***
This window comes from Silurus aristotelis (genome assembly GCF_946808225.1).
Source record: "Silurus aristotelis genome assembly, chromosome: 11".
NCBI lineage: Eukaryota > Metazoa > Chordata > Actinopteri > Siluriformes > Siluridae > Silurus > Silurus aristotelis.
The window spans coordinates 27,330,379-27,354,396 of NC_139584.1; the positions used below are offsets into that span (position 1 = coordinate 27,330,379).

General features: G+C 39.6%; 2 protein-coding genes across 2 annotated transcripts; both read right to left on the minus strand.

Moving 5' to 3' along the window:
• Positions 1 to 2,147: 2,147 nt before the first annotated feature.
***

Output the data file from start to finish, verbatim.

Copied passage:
This window comes from Silurus aristotelis (genome assembly GCF_946808225.1).
Source record: "Silurus aristotelis genome assembly, chromosome: 11".
NCBI lineage: Eukaryota > Metazoa > Chordata > Actinopteri > Siluriformes > Siluridae > Silurus > Silurus aristotelis.
The window spans coordinates 27,330,379-27,354,396 of NC_139584.1; the positions used below are offsets into that span (position 1 = coordinate 27,330,379).

General features: G+C 39.6%; 2 protein-coding genes across 2 annotated transcripts; both read right to left on the minus strand.

Moving 5' to 3' along the window:
• Positions 1 to 2,147: 2,147 nt before the first annotated feature.